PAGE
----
Why Tom Brady’s diet book is dangerous for boys and young men

Tom Brady, famous and talented quarterback for the New England Patriots and winner of five Super Bowls, is an undeniably gifted athlete. Unfortunately, like many gifted people, he is choosing to spread unfounded and dangerous diet claims that can harm our children.

Brady released a book called “The TB12 Method: How to Achieve a Lifetime of Sustained Peak Performance” that is filled with pseudoscience and claims that cannot be validated by stretching any existing scientific studies.

His claims about his diet may not look like disordered eating at first glance since they do not directly promote weight loss or caloric restriction, however, they are definitely part of the wellness movement in which people promote restrictive and obsessive diets that are neither scientifically valid or emotionally and socially healthy.

While Brady’s food recommendations may appear to be ridiculous but harmless, the food obsession and foodphobia underlying his recommendations are part of a disordered eating culture that is growing in strength and putting our children at increased risk for eating disorders.

The TB12 Method is a recipe for eating disorders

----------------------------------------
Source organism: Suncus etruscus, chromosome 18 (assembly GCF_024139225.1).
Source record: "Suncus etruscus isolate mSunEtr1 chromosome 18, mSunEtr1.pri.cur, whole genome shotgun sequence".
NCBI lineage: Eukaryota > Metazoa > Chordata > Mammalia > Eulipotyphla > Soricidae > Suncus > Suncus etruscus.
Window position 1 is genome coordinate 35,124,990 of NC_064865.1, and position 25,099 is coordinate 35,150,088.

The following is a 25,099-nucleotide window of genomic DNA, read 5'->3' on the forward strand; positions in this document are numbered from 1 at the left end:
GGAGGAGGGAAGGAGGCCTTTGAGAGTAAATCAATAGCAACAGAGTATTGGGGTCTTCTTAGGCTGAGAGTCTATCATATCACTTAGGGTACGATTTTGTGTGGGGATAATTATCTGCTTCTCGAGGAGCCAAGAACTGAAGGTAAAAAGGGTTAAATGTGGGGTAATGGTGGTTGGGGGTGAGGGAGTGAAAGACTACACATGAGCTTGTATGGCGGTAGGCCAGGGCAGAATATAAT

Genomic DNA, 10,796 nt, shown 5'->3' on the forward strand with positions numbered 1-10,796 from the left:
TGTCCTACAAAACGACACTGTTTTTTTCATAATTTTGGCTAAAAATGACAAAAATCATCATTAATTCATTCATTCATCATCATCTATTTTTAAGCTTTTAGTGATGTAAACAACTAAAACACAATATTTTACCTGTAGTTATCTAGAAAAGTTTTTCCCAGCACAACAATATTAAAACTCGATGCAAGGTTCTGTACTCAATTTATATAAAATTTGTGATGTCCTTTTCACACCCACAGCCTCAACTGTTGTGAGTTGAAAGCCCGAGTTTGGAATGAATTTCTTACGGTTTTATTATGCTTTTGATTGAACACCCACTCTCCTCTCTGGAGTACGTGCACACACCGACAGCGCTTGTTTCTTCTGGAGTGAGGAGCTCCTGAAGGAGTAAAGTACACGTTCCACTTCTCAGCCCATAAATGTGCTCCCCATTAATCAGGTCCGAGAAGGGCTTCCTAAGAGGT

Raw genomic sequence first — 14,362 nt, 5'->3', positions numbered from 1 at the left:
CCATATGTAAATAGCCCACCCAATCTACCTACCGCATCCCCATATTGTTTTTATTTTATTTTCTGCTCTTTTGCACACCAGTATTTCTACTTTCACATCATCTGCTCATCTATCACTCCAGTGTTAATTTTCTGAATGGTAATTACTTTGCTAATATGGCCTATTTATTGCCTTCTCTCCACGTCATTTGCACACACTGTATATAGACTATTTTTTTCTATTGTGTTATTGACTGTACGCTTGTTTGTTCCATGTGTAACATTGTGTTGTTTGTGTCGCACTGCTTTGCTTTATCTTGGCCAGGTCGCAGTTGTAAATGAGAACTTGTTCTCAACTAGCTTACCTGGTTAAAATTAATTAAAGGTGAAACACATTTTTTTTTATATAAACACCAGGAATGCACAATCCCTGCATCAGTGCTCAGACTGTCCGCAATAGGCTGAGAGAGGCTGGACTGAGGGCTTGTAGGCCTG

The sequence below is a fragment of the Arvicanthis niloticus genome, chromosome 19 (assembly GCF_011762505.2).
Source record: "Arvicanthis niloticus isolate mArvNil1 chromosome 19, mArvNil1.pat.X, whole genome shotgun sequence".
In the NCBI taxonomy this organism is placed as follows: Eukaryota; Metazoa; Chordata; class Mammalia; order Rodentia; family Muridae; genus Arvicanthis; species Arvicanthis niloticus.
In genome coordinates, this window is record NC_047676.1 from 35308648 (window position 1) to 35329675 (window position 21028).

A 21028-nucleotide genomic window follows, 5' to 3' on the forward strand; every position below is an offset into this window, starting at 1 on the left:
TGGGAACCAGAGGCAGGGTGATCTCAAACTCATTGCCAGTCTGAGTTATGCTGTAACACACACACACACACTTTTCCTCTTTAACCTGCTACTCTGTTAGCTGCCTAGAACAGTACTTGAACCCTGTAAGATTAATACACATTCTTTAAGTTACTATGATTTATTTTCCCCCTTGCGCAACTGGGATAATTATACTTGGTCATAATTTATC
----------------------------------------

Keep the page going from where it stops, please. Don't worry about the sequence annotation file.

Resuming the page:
Brady’s TB12 Method is filled with foodphobia – the fear and demonization of certain types of food. In his case, he promotes a diet of “alkanizing” and “anti-inflammatory” foods with the goal of lowering his body’s pH level. He says that lowering his pH level increases his energy levels and prevents colds, flu, muscle fatigue, joint pain, bone spurs, poor concentration, mood swings, and bone fractures.

He is completely wrong, mainly because it is scientifically impossible to change the body’s pH level, which is balanced by the lungs and kidneys, and is virtually impossible to change with food.

Brady promotes alkaline foods as a path to being a stronger, healthier person (who can become an amazing athlete and win Super Bowls), but what he’s really exposing is a deep and unfounded obsession with and fear of food. The vilification of non-alkaline foods and the halo he puts on alkaline foods follows in the footsteps of so many other famous but non-scientific athletes, actors, and celebrities who believe that their natural genetic predisposition and talent are something that they have built themselves.